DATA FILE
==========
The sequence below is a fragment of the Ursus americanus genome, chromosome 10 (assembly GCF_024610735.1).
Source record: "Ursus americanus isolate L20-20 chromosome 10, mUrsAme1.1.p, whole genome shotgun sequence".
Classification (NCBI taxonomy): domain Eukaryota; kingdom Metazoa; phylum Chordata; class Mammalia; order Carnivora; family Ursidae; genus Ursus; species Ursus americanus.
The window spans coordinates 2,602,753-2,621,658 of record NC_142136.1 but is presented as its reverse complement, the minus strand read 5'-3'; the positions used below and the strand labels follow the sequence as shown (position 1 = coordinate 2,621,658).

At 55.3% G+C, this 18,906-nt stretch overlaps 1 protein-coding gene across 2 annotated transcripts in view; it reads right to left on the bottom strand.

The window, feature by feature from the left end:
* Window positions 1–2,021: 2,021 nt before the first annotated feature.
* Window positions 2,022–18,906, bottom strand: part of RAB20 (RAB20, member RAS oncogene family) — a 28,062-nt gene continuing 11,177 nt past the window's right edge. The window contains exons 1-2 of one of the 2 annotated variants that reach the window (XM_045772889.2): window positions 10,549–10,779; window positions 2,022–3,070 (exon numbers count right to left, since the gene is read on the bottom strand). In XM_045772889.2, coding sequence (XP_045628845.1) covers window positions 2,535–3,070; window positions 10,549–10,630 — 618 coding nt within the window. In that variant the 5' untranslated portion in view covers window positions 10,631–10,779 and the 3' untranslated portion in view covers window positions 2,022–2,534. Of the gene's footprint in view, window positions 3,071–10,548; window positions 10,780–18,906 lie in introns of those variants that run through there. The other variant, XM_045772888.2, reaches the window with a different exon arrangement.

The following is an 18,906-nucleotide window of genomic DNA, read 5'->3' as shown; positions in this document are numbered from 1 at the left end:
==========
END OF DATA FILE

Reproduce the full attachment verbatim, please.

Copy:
The sequence below is a fragment of the Ursus americanus genome, chromosome 10 (assembly GCF_024610735.1).
Source record: "Ursus americanus isolate L20-20 chromosome 10, mUrsAme1.1.p, whole genome shotgun sequence".
Classification (NCBI taxonomy): domain Eukaryota; kingdom Metazoa; phylum Chordata; class Mammalia; order Carnivora; family Ursidae; genus Ursus; species Ursus americanus.
The window spans coordinates 2,602,753-2,621,658 of record NC_142136.1 but is presented as its reverse complement, the minus strand read 5'-3'; the positions used below and the strand labels follow the sequence as shown (position 1 = coordinate 2,621,658).

At 55.3% G+C, this 18,906-nt stretch overlaps 1 protein-coding gene across 2 annotated transcripts in view; it reads right to left on the bottom strand.

The window, feature by feature from the left end:
* Window positions 1–2,021: 2,021 nt before the first annotated feature.
* Window positions 2,022–18,906, bottom strand: part of RAB20 (RAB20, member RAS oncogene family) — a 28,062-nt gene continuing 11,177 nt past the window's right edge. The window contains exons 1-2 of one of the 2 annotated variants that reach the window (XM_045772889.2): window positions 10,549–10,779; window positions 2,022–3,070 (exon numbers count right to left, since the gene is read on the bottom strand). In XM_045772889.2, coding sequence (XP_045628845.1) covers window positions 2,535–3,070; window positions 10,549–10,630 — 618 coding nt within the window. In that variant the 5' untranslated portion in view covers window positions 10,631–10,779 and the 3' untranslated portion in view covers window positions 2,022–2,534. Of the gene's footprint in view, window positions 3,071–10,548; window positions 10,780–18,906 lie in introns of those variants that run through there. The other variant, XM_045772888.2, reaches the window with a different exon arrangement.

The following is an 18,906-nucleotide window of genomic DNA, read 5'->3' as shown; positions in this document are numbered from 1 at the left end: